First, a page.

Hi all! To everyone still reading the blog, thank you for your patience! I got back to the US and the jet lag got to me. The last two days of the trip were just for us, and we were able to get a little more leisure time underway before leaving this beautiful country!
For safety reasons, we were not allowed to take any photos in the cave. But we were allowed to sing, and Nic became the 15th student conductor of the trip when he conducted "Fall" with the full choir.
Beach day, and the trip home
I alluded to this in my last post, but I want to reiterate the sheer level of grace that the students in our choir have had as they've responded to yesterday's news. It's been generally accepted by everyone that our placement in this competition boils down to the preferences of the panel of judges at the Seghizzi competition, and that their call does not in any way insinuate that there is anything 'wrong' about the quality of our sound. If anything, there are many students in our choir who feel empowered by the results in a way, proud of who they are and what they've achieved on this trip.
Before the competition, we had six unforgettable concerts in churches across Italy that touched the hearts of countless people. And even before that, this choir had an incredible nine months of growth and dedication- from their first group warmup at the start-of-year retreat, to the final ringing chord of Considering Matthew Shepard in First United Methodist Church. Every moment of community that has been fostered in this choir is more valuable than gold, or any prize that Gorizia could possibly provide us. Sure, there will be no plaque from the 2023 Seghizzi International Choral Competition adorning the walls of Cramer 453- but in its place will hang the decorative plastic street sign that Ethan bought from a little souvenir shop in Forni di Sopra. It may not be shiny, it may not be engraved with our name in a fancy font, but it carries memories far more important. Memories of a choir who stayed true to themselves, who shared their voices with the world, and who learned to love themselves just a little more along the way.
A thanks is in order for all the friends, fans, and competing choirs who have DM'ed the Chamber Choir social media accounts with their love and unwavering support. A bigger thanks to Ethan for being such a guiding light during such an unexpected chapter in this trip!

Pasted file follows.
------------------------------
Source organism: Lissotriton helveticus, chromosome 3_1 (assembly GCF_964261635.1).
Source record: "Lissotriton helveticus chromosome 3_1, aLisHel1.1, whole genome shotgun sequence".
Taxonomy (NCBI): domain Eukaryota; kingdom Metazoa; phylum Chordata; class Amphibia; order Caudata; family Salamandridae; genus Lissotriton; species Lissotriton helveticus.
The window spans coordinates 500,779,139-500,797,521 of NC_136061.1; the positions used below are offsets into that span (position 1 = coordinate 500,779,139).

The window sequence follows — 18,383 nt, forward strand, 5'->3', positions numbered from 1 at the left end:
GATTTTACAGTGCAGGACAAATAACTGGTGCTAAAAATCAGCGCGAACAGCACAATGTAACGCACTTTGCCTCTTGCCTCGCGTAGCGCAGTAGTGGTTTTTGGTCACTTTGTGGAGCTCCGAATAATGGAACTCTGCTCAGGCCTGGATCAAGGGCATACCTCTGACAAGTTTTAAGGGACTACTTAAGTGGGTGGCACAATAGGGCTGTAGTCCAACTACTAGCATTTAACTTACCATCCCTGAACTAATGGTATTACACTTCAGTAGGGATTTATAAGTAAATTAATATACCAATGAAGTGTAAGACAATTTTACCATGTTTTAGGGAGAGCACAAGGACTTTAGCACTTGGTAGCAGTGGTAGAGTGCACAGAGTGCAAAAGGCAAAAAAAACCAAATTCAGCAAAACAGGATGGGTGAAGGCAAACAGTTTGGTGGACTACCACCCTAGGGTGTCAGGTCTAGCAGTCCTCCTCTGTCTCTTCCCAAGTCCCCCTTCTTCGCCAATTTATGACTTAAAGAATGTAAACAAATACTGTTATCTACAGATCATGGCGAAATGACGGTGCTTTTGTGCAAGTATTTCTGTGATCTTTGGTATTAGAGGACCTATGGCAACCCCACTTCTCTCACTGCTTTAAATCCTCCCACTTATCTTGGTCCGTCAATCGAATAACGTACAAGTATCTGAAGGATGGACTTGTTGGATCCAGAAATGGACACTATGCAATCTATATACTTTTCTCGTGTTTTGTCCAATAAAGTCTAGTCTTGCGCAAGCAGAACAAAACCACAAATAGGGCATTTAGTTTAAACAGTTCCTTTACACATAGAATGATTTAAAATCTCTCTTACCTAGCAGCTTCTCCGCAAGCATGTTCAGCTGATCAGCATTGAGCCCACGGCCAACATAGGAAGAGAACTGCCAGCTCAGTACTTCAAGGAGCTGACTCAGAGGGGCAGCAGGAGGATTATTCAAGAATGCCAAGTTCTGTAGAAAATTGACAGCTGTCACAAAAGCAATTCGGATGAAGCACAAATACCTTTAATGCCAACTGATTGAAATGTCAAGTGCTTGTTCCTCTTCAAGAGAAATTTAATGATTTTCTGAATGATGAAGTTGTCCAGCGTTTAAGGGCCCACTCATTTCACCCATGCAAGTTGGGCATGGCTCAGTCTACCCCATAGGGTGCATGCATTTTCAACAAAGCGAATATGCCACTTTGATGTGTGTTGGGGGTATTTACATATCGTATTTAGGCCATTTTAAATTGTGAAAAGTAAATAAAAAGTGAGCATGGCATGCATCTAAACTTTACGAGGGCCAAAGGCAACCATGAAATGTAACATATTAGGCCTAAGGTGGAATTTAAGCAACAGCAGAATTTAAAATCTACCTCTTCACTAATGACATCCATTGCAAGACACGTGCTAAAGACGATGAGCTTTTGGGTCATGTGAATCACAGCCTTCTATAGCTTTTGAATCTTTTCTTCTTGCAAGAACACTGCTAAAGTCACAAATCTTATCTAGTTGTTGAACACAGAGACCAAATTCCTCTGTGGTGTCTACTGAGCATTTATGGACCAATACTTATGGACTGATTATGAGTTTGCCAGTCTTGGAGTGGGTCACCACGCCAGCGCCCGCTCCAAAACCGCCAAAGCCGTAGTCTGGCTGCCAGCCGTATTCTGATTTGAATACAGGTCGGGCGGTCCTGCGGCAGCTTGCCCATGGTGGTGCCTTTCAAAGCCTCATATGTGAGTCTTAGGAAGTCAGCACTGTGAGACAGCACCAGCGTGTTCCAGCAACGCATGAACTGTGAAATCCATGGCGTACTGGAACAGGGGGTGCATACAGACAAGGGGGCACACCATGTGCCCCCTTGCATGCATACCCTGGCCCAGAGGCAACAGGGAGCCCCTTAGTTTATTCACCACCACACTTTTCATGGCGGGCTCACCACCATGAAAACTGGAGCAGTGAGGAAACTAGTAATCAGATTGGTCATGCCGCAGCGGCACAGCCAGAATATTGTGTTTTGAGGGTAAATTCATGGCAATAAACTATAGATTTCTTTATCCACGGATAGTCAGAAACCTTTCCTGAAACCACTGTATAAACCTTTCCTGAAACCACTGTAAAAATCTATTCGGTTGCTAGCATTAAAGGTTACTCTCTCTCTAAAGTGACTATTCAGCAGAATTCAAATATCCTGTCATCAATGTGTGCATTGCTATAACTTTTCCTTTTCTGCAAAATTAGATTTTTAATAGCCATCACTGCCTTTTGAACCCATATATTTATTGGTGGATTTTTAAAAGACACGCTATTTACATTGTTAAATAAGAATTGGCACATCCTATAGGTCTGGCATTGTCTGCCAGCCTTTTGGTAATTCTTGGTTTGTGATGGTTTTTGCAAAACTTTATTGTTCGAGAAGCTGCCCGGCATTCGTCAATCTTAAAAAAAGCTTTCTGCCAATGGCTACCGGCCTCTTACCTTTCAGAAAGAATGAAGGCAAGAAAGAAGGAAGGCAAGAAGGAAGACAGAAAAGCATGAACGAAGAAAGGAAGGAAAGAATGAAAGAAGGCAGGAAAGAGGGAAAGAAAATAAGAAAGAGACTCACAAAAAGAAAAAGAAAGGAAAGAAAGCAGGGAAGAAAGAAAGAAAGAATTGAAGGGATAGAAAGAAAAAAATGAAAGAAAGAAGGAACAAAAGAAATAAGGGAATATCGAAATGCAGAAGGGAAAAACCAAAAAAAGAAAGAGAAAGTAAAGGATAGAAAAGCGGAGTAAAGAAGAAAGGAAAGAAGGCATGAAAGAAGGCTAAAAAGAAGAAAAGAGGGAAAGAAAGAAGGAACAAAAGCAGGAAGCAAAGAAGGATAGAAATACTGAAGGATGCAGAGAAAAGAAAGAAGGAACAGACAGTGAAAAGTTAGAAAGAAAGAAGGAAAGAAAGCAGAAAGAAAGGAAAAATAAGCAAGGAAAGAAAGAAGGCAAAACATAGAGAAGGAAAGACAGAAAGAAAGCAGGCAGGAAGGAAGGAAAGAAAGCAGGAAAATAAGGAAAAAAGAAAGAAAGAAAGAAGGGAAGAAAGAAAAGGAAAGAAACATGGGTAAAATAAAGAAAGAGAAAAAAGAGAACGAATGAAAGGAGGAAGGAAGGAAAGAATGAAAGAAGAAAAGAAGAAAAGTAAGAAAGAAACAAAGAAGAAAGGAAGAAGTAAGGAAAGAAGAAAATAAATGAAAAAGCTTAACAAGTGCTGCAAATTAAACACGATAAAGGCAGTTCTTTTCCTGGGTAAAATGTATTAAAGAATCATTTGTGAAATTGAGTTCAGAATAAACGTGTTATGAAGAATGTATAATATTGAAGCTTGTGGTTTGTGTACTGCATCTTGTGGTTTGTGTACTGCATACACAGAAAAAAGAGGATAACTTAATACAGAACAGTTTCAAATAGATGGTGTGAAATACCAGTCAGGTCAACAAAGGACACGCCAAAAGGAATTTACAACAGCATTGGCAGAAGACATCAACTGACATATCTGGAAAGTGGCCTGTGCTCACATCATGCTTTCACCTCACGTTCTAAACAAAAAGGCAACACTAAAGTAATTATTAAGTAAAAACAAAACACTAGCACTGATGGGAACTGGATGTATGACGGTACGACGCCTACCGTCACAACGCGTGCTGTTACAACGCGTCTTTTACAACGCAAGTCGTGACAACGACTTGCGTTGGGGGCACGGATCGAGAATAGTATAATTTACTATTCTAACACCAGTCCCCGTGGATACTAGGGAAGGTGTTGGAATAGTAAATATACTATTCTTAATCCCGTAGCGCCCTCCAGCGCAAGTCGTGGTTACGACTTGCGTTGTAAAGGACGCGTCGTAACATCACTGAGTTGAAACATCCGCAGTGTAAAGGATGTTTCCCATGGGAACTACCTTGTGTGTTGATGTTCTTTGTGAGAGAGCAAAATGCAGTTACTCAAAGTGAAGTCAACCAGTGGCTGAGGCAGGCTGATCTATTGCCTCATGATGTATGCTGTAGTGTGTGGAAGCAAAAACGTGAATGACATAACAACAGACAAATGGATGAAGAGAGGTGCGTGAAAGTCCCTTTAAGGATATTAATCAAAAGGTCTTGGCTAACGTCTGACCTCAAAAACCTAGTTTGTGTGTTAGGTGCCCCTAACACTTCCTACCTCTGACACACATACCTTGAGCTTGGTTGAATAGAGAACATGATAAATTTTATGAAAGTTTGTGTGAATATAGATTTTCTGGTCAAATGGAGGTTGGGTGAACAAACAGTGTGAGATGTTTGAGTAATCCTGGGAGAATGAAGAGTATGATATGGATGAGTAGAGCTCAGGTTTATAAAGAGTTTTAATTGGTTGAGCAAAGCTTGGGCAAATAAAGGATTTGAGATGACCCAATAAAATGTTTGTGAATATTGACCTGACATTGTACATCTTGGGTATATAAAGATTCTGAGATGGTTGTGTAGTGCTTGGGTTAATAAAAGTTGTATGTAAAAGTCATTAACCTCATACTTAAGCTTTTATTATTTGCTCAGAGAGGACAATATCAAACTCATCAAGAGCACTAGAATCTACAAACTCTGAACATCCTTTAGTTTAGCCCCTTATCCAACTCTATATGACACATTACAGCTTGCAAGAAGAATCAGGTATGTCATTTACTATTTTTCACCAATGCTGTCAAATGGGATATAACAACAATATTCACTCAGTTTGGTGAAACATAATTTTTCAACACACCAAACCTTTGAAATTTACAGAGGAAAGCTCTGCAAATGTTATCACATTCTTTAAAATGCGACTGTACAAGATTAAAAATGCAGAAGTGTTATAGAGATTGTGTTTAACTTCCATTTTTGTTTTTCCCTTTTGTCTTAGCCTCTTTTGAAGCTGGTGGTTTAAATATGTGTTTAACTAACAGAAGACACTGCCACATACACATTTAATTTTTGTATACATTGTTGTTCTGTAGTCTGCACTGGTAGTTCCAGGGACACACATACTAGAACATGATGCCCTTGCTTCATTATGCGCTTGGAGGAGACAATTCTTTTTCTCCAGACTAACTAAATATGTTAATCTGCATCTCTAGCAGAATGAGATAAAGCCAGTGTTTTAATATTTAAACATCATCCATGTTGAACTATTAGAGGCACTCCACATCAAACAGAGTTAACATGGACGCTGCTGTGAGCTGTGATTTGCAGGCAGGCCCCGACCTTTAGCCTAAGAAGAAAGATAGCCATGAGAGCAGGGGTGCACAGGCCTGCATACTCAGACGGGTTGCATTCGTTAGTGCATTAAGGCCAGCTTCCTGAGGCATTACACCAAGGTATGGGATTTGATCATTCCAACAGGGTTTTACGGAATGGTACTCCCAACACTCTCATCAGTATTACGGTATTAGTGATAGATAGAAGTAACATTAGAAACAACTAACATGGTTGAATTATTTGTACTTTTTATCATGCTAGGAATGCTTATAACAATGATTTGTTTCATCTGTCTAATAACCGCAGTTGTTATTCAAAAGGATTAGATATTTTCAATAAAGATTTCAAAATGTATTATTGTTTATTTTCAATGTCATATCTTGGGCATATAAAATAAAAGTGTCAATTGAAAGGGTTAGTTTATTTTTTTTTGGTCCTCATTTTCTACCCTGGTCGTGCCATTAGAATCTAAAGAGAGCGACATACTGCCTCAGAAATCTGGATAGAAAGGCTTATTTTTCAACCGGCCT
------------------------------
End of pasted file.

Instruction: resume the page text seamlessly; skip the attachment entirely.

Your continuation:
Spoiler alert: chamber choir did not make it to the final round :(
That's right, thought I'd get that out of the way early for our readers! Though we didn't get the opportunity to perform in the final round of competition, our students sang at an absolutely incredible level of musicianship. I cried lots and lots of happy tears during their sets.
When the rounds were over, we were bussed to a big dinner with the other choirs near a vineyard. Wine was had, songs were exchanged, and we generally had a great time! At the end of the night, the organizers announced the top five, and our name was not called. And while it certainly stung, our students took it gracefully. Funny enough, I feel like the Polish choir was more offended that we didn't place than we were.
We were the last choir to be bussed back to the hotel, and that unto itself did us some good. Everyone was able to take some extra time to talk out their feelings and remind each other that they did an incredible job. Our hard work was certainly not all for naught; While we will not be going home with a trophy, stellar music was made and countless memories alongside it. We will be cheering on the other choirs in the final round of competition (Especially the Polish and Filipino choirs), and will still have the highlights concert tomorrow to look forward to. Send your favorite Chamber Choir singers a little extra love today, and stay tuned for more good things to come as we wrap up this amazing trip.
(*Cue dramatic music*) After a full year of preparation, and ten days of concerts and travel, the competition begins for real. Spirits and nerves are high as everyone gets acquainted with the environment of the Seghizzi International Choral Competition. Now in its 60th year, this prestigious competition is host to many talented choirs from around the world- with this year's lineup including (but not limited to) ensembles from China, Poland, Slovenia, the Philippines, and the Ukraine.
We got in late on Wednesday! Many of us took the morning to sleep in, and enjoy the continental breakfast offered in the Best Western. We met at 5 in the hotel's conference room to take a collective breath and each share our intentions for the remaining days of tour. If you can believe it, the concert we sang yesterday was the choir's final full concert as a group! Our repertoire for the competition will be broken up into different categories on different days, so hearts were full as the group reflected on what they've accomplished together this year.
Chamber choir took the stage for one last full concert, with some very special volunteers. Throughout the tour, (like on all of our tours) Ethan has been inviting the graduate students and graduating music education students to conduct one piece of their choosing with the group. And since he needs to take the reins for the Seghizzi competition, this was the final chance to let the students conduct the choir. Katie, Kimi, Alyssa, and Chance conducted pieces last night, bringing the final number up to fourteen. Fourteen student conductors!! Thats nearly half the choir!